So how do you pick?  I'd say if you have a slow connection, use the "idle" method.  I have an ISDN line (128K) and this worked well for me.  If you have a faster connection, the "volume" method is probably best.  Just make sure you don't set it too high...

So you make the configuration changes - and bring your site back up.  Yippee - you're alive!  Now you can bask in the glow of Internet affection.  Nothing quite like a "tail -f access_log" when the hits are coming faster than you can read them...  You might have to tune things more than once.  Human nature being what it is, you probably didn't throttle enough on your first set of changes.  This means requests out there are timing out, and that means wasted bandwidth.  Monitor things closely and don't be afraid to bring your site back down for a bit to reconfigure and throttle back further.

Well, that was good.  You reconfigured your server, brought the website back up, and now you're alive.  You can handle any amount of inbound traffic without dying if you throttle as described above.  Of course, many of your visitors will get nothing, but some will get served.  How can you maximize the number who aren't disappointed?  Read on...


Once you're back up and running, naturally you'll want to tweak as much as possible to serve as many users as you can.  Here are some tips:

  1. Keep a written log of all the changes you make.  I know, I said this already.  But please do this - some of the things you try won't work, and other things you do will work, but will be of a temporary nature.  You'll want to have the ability to back things out later.
  2. Reduce any unnecessary overhead on the server.  If the machine is doing anything else - turn it off.  Under Windows use Task Manager to find and kill any stuff going on which is not essential.  On Linux use ps and kill to eliminate unnecessary processes.  You might also check crontab to make sure you don't have some scheduled things happening which are unnecessary.
  3. Figure out what to optimize.  Most likely you have posted a particular article, and everyone is trying to read it.  Your mission is to make that page fast, you don't have to optimize the whole site.  My site uses a frameset (I know, I know - but I like frames...).  When Tyranny of Email was slashdotted, I reconfigured that article to display as a single page, outside the frameset.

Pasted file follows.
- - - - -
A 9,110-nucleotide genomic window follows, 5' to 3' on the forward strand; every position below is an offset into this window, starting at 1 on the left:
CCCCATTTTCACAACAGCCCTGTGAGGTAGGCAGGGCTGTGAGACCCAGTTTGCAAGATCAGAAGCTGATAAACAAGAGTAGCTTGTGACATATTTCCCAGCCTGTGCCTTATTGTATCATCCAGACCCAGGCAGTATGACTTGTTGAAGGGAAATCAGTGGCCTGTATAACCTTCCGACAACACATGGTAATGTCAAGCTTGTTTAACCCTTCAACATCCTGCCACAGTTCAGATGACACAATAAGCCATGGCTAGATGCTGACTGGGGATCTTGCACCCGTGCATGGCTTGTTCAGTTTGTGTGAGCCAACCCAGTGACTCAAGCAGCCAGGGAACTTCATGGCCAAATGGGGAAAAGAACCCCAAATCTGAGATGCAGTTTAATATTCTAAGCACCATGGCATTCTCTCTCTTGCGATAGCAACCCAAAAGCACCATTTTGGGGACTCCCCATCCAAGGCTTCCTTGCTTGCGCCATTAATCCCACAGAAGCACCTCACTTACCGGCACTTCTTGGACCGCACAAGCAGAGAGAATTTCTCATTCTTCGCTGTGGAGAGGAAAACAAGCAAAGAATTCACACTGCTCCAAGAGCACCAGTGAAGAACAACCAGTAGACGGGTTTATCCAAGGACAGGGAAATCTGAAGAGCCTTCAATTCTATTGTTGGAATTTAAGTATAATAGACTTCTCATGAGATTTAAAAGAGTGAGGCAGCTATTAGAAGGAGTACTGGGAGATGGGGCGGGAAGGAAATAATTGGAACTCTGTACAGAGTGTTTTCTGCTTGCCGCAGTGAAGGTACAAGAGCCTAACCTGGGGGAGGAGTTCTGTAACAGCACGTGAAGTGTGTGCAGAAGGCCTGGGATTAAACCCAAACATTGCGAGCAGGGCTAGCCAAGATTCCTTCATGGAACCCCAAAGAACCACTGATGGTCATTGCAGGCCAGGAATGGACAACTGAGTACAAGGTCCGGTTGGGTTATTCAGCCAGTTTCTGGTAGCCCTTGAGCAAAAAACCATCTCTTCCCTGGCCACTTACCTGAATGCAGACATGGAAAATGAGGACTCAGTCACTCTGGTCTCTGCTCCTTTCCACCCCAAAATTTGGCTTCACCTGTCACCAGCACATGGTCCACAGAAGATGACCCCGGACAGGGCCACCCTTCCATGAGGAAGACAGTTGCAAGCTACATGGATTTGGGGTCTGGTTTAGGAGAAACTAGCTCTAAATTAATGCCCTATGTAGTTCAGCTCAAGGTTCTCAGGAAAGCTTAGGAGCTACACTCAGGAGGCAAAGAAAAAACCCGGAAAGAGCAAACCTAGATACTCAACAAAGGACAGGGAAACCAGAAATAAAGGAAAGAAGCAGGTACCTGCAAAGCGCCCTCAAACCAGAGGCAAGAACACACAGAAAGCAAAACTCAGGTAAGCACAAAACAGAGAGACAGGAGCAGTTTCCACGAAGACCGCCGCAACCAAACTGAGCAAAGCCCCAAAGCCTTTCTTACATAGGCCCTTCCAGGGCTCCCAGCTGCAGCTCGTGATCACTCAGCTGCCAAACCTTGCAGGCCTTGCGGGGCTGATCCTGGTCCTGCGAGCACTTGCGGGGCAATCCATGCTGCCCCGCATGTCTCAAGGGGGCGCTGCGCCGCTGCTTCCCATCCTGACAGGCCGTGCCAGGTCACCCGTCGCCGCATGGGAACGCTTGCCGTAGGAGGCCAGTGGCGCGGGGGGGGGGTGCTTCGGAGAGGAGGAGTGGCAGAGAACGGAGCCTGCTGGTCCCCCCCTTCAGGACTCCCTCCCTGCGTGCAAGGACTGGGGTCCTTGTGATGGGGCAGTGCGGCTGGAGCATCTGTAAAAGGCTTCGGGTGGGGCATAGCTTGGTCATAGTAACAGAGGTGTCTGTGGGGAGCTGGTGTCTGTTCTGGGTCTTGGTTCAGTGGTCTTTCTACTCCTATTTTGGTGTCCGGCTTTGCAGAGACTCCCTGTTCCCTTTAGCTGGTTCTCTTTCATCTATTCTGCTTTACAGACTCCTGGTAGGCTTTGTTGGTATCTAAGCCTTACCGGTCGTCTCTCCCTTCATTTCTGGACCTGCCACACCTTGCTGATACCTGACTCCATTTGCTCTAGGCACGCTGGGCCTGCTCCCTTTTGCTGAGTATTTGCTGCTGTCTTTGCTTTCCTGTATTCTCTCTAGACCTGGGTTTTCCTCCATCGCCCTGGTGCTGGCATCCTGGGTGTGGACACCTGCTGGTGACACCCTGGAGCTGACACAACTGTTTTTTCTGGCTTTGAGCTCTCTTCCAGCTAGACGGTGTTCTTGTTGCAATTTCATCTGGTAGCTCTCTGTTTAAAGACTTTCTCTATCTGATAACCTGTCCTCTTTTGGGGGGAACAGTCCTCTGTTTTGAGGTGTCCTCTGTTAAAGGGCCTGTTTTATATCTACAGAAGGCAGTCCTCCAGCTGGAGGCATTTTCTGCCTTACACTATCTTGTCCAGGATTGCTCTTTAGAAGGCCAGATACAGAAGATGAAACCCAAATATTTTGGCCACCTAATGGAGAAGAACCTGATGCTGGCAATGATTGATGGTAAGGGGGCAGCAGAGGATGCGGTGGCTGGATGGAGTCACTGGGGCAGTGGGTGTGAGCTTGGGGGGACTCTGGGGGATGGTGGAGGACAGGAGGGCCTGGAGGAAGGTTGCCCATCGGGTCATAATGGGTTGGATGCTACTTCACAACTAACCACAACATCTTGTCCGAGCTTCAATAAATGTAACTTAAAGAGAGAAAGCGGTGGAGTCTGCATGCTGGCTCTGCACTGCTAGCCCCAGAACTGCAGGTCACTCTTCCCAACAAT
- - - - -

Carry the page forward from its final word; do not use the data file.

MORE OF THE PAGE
4. Optimize the number of hits.  Any files referenced from your pages will cause more hits - CSS files, JavaScript files, images, etc.  This is the single best thing you can do, eliminate extra hits.  Here are some ideas:
    • Put CSS and JavaScript inline.  Normally it is a great idea to put "common" CSS and JavaScript in separate files.  But when you're under attack, you need to reduce hits.  Inline the CSS and the JavaScript for the page(s) which are being whacked.
    • Eliminate unnecessary images.  Any images which are decorations like logos, corners, bullets, etc. can be eliminated.  Just do this temporarily on the pages under attack.  Utility before beauty.  Some sites have little invisible images as spacers - kill them (yeah, the spacing is off a little, so what...)  Some sites use invisible images as beacons for hit counting and tracking - kill them.
    • Eliminate necessary images.  Yeah, really.  Tyranny of Email contains a cartoon image; it breaks up the page and is relevant, but not essential.  I temporarily took it out.
  5. Optimize the size of your pages.  As we talked about already, your most likely bottleneck is bandwidth.  If you can make your pages smaller, you'll be able to serve more users.  Here are some ideas - remember, you can do stuff temporarily and restore later when the wave has passed:
    • Remove unnecessary CSS.  Sometimes you have a site where every page has the same styles defined in it, generated by a template.  Or maybe you have CSS in a common file, but you took the advice to inline the CSS.  For the specific page being whacked, get rid of any styles you don't need.  If you want, get rid of the styles you do need, too, or simplify them.  It won't do you any good to have pretty pages if nobody can read them.
    • Remove unnecessary JavaScript.  Any "onload" animations and stuff like that can be temporarily eliminated.  If you have moved common JavaScript inline, eliminate any functions not used on this page.  Actually you might be able to eliminate functions which are used - mouseovers and stuff like that which are not essential.  Survive first, prosper later!
  6. Make pages static where possible.  This can be a temporary change.  On Critical Section virtually every page is generated by a CGI.  When I was flooded, I made the popular pages flat HTML.  Eliminate CGI and ASP - even if you have enough CPU cycles to run them, the responses are slowed and thus resources are consumed longer which could otherwise be available for serving another user.

Those are some ideas, you may think of others.  Essentially you want to do everything you can to keep things moving while the world's population hammers your site.  Later after the dust settles you can revert back to normal.  If you want to.  But do take the time to...

Learn From the Experience

So it happened - you were popular for one day, you throttled your site, you optimized your pages, and you survived.  Congratulations and yippee.  Take the time to learn from the experience.  Maybe some of the things you did should be permanent changes.  Most likely you'll want to back out the throttling changes to the server.  But the site optimization changes might be good ones.  Do you have to have all those images?  Is every CSS style and JavaScript function necessary?  (Do you have to have frames? :)

So - that's it for my slashdot sunscreen.  Good luck - may you have the good fortune to need it! 

I'd be interested in your comments and suggestions, please shoot me email.

[ Later - I wrote up some more thoughts on Site Optimization... ]